Magic lanterns were the Victorian equivalent of a modern slideshow presentation. Slides would be hand-painted and lanterns could be high-tech enough to layer and move multiple slides to give the effect of a moving image. Missionaries would use these lanterns, along with slides depicting scenes from the bible, to preach. Here at the David Livingstone Trust, our collection contains lantern used by David Livingstone in Southern Africa, a gift from Mungo Murray who accompanied him on the early journey to Lake Ngami.
What is my money being used for?
You will be helping the David Livingstone Trust to purchase a rare slide showing an occasion of Livingstone using his own lantern to tell the biblical story of Abraham and Isaac (see below). Livingstone wrote an entry in his journal about this occasion due to the reaction his slide received:
"The ladies listened with silent awe; but, when I moved the slide, the uplifted dagger moving towards them, they thought it was to be sheathed in their bodies instead of Isaac's. 'Mother! mother!' all shouted at once, and off they rushed helter-skelter, tumbling pell-mell over each other, and over the little idol-huts and tobacco-bushes: we could not get one of them back again."
We feel this slide would make a great addition to the new museum and our team are very excited about it!
Why we need your help
The David Livingstone Trust, as an independent charity, depends on donations and funding from organisations and individuals. We are currently in the middle of the Birthplace Project (funded by the Heritage Lottery Fund, Historic Environment Scotland and the Scottish Government). This crowdfunder provides a unique opportunity for the community, local and otherwise, to support the Birthplace Project in acquiring a piece of history.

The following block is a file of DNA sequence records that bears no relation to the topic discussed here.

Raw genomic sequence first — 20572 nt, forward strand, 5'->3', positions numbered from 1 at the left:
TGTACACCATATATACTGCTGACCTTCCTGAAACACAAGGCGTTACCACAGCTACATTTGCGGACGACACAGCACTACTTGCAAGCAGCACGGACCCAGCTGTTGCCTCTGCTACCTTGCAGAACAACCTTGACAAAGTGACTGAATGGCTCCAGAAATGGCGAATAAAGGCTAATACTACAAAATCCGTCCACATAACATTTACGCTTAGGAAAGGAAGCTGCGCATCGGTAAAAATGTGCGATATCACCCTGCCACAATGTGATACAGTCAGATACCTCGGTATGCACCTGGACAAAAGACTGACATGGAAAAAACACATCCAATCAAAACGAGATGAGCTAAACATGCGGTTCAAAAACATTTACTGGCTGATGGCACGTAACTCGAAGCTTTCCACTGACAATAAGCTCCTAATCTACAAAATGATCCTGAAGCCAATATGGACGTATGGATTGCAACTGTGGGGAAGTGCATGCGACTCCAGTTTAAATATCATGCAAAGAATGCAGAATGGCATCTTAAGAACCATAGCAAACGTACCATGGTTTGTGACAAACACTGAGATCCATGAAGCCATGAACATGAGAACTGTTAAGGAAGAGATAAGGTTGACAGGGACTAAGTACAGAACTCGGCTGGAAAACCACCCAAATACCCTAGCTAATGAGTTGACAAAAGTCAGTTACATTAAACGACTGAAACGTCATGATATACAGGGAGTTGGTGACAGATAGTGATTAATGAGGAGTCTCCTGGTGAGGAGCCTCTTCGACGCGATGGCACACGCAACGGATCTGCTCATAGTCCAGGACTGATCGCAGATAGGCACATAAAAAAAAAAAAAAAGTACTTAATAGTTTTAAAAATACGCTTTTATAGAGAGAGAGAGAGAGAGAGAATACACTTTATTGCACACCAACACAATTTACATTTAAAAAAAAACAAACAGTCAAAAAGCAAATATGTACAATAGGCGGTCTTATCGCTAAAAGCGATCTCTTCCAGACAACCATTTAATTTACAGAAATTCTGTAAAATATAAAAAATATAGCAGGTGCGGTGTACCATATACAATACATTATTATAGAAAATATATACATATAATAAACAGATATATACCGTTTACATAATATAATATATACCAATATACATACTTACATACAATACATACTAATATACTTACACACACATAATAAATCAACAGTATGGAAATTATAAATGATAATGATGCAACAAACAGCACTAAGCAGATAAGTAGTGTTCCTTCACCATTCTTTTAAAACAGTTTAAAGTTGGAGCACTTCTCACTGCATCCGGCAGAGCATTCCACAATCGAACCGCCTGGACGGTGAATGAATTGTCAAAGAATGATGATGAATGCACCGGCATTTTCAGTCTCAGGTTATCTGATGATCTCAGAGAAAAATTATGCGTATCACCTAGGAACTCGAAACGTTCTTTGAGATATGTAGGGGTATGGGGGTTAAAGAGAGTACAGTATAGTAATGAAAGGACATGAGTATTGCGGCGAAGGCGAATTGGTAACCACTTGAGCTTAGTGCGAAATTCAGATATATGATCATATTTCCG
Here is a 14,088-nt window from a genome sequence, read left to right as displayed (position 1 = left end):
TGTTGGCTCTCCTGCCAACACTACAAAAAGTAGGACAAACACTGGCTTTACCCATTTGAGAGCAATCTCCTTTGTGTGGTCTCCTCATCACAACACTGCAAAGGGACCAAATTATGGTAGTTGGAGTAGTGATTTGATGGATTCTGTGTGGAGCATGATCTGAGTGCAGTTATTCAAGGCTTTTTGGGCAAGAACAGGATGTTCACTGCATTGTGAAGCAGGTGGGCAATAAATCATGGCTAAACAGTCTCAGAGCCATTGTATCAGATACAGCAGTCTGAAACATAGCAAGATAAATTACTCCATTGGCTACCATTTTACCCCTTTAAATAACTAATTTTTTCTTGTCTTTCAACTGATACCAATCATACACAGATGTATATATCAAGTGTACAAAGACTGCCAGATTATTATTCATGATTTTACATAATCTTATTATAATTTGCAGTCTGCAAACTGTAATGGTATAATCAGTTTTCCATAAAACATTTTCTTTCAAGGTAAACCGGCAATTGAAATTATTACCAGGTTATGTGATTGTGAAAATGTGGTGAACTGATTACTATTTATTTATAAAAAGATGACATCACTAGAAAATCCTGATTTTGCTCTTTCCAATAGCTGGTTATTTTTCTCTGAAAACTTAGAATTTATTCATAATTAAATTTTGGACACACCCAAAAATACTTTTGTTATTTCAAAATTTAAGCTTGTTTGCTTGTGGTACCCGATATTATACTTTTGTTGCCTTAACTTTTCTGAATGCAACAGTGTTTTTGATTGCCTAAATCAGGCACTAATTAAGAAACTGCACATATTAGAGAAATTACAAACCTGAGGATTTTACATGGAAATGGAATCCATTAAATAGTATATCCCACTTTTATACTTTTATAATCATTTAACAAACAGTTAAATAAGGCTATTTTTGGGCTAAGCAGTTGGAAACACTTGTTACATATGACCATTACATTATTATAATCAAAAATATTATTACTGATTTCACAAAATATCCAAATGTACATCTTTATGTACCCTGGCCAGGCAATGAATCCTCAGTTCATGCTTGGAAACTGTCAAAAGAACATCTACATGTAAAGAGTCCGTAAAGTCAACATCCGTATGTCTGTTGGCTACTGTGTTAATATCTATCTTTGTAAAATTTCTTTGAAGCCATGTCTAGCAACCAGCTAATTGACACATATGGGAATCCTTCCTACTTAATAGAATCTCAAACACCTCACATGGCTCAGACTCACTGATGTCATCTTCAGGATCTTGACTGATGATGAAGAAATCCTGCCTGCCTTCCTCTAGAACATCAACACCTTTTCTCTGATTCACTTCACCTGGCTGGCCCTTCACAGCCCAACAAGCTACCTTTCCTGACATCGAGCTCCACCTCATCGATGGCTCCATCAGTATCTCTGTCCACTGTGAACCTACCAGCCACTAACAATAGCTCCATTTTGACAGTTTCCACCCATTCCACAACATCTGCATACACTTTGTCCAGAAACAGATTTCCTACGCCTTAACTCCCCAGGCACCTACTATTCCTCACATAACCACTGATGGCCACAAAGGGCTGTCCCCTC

More about the David Livingstone Birthplace Project
The Birthplace Project will see a complete refurbishment of the museum exhibition, and we will be covering subjects such as the many African people who helped Livingstone and enabled him to achieve what he did - in particular Susi, Chuma and Jacob Wainwright; women's histories including Mary Moffat and other missionary wives; and colonialism, and the role of missionary work in that.
For more information on the Birthplace Project, visit our website. To keep up-to-date with current happenings and behind-the-scenes content, sign up to our newsletter here or follow us on social media:
For any individual or business looking to sponsor the museum on a larger scale please get in touch via email, telephone or by writing to us. Thank you!